Did you know that simple marketing and presentation strategies can affect the number of fruits and vegetables that students eat? Here are some Smarter Lunchroom strategies that encourage students to eat more fruits and vegetables:
Focus on Fruit
Offer at least two different kinds of fruit
Think beyond apples, bananas, and oranges. Smarter Lunchrooms expose students to a wide variety of fruits, including grapes, watermelon, mandarin oranges, peaches, berries, and kiwi. Fresh, frozen, dried, and canned are all equally nutritious.
Offer sliced or cut fruit
Students are more likely to eat fruit that is convenient and easy to eat. When schools slice the fruit, students eat up to two-thirds more!
Display mixed whole fruits in attractive bowls or baskets
Students take more fruit when a beautiful, appealing variety of colorful options is presented. Place fruit in colorful ceramic bowls, plastic mixing bowls, or woven baskets rather than stainless steel pans. Mix different whole fruits together such as apples with oranges, bananas with pears, peaches with plums, to emphasize variety.
Place fruit options in at least two locations, including right before point of sale
Increase the likelihood that students will see fruit options by placing them in two different locations. Try placing fruit on the salad bar, in a cooler, on a snack rack, and, of course, always beside the register.
Identify a featured fruit-of-the-day and label it with a creative, descriptive name
Featuring a fruit increases its visibility and makes it more attractive to students. Creative, descriptive names enhance taste expectations—if it looks delicious and sounds delicious, it must be delicious! Smarter Lunchrooms offer fruits such as orange squeezers, juicy grapes, slurpy watermelon, sweet tropical pineapples, sweet sugar berries, monkey phones (bananas), and snappy apples.
Taste test fruits at least once a year
Taste testing exposes kids to the smell, texture, and flavor of a new fruit. Kids need to be exposed to a food several times before deciding if they like it. Taste testing fruits prior to offering them creates satisfied customers and cuts down on waste.
Vary the Vegetables
Offer at least two kinds of vegetables
Kids are more likely to select and eat a vegetable when they have the power to choose from different options. More options also increase the chances that each child can find at least one vegetable they like. Make vegetable choices impossible to miss by using brightly colored trays, tongs, linens, or labels to add interest and visual appeal.
Offer vegetables on all service lines
Convenience matters! Students are far more likely to take a vegetable if it is within arms reach than if they have to travel to a second serving line or station to get it. If counter space is limited, consider making room in each cooler for veggie cups or bagged raw veggies. Offer vegetables at every service area so students can easily grab them and go.
Offer both hot and cold vegetables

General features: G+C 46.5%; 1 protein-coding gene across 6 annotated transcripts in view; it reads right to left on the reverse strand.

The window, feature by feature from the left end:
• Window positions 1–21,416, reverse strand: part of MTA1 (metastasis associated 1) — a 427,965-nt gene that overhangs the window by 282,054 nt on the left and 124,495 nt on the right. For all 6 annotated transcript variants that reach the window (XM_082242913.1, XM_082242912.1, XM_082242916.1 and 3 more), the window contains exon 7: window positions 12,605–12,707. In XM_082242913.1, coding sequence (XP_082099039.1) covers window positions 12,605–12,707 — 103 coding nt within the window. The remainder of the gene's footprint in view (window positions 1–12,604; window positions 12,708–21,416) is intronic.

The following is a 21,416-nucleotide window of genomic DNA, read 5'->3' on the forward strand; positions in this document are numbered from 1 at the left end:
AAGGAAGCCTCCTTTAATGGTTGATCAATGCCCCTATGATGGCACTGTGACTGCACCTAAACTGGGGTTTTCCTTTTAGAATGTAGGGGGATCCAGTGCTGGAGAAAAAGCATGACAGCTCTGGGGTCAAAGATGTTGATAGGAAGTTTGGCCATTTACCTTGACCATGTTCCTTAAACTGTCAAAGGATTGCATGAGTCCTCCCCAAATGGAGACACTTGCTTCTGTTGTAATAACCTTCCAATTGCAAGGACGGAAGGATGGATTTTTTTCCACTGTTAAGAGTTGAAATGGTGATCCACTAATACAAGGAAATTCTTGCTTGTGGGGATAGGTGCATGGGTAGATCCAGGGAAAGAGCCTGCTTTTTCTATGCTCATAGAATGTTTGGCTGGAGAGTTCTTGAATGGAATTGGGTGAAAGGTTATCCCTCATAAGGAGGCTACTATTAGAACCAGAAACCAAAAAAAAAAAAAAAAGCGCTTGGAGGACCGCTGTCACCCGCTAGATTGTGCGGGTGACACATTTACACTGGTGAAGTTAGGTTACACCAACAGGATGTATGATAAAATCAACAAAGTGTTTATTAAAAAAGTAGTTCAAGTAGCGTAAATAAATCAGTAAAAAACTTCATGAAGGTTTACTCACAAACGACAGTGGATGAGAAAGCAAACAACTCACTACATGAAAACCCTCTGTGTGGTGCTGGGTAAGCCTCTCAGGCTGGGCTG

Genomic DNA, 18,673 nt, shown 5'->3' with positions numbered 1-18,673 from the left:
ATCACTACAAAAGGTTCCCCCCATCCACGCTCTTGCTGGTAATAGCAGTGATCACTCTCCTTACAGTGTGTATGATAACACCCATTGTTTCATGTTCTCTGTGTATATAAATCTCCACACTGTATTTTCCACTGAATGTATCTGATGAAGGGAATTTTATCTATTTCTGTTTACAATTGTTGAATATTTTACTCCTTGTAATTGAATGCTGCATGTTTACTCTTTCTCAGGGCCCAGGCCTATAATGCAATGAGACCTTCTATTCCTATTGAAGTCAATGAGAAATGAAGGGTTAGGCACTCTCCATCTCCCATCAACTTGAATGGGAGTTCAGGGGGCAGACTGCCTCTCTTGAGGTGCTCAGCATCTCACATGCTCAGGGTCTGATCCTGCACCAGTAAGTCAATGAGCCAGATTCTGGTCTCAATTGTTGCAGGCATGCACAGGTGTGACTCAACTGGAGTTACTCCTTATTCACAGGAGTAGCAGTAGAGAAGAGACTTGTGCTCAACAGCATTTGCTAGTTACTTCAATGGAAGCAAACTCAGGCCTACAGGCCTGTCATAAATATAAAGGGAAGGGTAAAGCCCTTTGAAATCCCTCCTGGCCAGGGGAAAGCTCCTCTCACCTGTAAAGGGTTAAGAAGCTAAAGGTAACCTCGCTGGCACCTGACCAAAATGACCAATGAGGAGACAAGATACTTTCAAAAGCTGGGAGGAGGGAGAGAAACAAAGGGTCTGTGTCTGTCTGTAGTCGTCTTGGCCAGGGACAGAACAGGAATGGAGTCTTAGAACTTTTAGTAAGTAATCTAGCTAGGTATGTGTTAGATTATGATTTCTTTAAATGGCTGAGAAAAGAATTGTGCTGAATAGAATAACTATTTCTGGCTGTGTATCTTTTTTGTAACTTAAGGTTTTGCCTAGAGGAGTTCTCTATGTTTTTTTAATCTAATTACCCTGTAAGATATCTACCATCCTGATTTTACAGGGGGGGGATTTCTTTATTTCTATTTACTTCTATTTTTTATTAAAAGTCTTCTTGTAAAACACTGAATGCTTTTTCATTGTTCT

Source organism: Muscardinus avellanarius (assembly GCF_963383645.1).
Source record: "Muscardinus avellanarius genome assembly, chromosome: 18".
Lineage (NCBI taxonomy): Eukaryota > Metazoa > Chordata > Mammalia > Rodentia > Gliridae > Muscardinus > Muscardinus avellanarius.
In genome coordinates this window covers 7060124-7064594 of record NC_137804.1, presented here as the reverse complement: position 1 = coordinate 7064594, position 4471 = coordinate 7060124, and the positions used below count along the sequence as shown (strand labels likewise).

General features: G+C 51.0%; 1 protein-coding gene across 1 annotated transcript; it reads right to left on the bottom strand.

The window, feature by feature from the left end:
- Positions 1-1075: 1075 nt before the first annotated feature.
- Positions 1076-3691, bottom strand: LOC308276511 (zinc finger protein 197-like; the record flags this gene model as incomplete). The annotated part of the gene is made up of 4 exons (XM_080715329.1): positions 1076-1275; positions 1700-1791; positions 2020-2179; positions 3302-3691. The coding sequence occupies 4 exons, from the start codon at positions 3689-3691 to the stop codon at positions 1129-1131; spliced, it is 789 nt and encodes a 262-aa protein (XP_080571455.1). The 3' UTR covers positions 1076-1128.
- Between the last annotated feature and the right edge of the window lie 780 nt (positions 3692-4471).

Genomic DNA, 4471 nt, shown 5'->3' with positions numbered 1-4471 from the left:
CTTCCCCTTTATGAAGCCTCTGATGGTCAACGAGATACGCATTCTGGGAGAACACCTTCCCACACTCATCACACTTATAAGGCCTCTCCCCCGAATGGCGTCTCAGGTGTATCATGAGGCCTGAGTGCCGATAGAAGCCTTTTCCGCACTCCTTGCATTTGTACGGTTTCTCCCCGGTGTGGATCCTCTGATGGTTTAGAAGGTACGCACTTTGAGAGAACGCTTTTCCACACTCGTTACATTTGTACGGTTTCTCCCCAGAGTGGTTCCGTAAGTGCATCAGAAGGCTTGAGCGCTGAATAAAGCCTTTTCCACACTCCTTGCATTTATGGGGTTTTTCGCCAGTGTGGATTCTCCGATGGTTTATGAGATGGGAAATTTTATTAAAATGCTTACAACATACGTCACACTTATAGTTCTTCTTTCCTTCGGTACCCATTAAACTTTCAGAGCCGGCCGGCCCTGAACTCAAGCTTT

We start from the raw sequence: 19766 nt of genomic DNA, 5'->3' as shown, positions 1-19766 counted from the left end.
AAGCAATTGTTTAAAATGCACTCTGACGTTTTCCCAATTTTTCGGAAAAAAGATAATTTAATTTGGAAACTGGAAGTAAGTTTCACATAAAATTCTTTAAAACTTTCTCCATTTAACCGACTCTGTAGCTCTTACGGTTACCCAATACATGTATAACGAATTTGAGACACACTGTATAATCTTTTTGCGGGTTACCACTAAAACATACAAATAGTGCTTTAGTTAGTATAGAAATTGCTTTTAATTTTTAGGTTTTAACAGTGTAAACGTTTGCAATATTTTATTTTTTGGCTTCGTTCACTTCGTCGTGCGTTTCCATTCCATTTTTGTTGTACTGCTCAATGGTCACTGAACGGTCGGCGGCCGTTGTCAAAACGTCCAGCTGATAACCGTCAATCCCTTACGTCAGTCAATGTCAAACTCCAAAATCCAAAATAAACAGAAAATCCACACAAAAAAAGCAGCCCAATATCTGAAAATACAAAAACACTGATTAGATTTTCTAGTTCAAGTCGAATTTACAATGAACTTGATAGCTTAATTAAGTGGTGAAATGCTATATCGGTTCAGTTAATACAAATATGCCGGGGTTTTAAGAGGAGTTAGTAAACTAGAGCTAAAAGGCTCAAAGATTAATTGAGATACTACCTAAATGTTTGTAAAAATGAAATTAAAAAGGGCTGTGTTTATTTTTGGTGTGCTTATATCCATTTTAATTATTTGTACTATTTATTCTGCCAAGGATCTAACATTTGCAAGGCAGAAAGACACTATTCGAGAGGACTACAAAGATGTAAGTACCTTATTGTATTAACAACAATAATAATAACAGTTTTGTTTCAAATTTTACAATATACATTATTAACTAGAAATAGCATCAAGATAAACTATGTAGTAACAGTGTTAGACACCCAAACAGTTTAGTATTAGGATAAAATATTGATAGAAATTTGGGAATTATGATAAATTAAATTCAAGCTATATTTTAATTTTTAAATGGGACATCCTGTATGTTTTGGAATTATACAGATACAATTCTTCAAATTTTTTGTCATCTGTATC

When it comes to kids’ tastes, one size does not fit all. Some students like vegetables fresh and crunchy while others prefer them roasted or seasoned. A wide variety of appealing choices can increase sales, increase student satisfaction, and even prompt students to try new foods. Offer hot vegetables alongside entrees and provide cut, raw vegetables on the sald bar or along the service line. Another prime location for portioned cut vegetables is in a rack or cooler by the point of sale.
Pair cut, raw vegetables with a low-fat dip
Raw vegetables appeal to students for many reasons: they are easy to hold and eat, fun to dip, crunchy, cold, colorful, and sweet. Serve them with a pre-portioned low-fat dip such as ranch, hummus, or salsa. Add a colorful sign showing the items together, along with a fun, catchy slogan such as “Dip in! Veggie crunchers + hummus” or “Cucumber scoops <3 salsa.” Put hummus or dip in the bottom of a small cup and stand up veggie sticks in it.
Offer self-serve spices and seasonings
Let kids spice up lunch. A flavor station with herbs and spices allows students to personalize their meal and experiment with flavors. Flavor stations can be as simple as offering spieces at the end of the serving line or can go as far as providing a designated flavor station table in the cafeteria. Keep your spices and flavorings calorie and sodium free. Consider including lemon juice or slices, parsley flakes, garlic powder, cinnamon, chives, vinegar, and hot sauces. Go the extra mile and include labels with suggestions for what might go together: cinnamon on sweet potatoes or applesauce, oregano on cooked carrot medley, garlic powder on green beans, etc.
Identify a featured vegetable-of-the-day and label it with a creative, descriptive name
As with the featured fruit-of-the-day, a featured vegetable gets more visibility and is more attractive to students. Creative, descriptive names enhance taste expectations—if it looks delicious and sounds delicious, it must be delicious! Smarter Lunchrooms offer vegetables such as cool-as-a-cucumber slices, carrot crunchers, juicy cherry tomatoes, power peas, sweetie pie sweet potatoes, and protein-rich chickpeas.
Taste test vegetables at least once a year
Taste testing allows kids to take a bite of a vegetable they haven’t tried before without comitting to a whole serving. Even if they have tried the vegetable in the past, repeated exposure can help them decide whether or not they like it. Make an event of adding something new to the menu, and offer free vegetable tastings at least once a year.
The strategies listed here come from the Smarter Lunchrooms Movement, bringing evidence from the fields of economics, marketing, and psychology into the school cafeteria. These free or low-cost solutions nudge students to voluntarily select the healthiest food in the school lunchroom.
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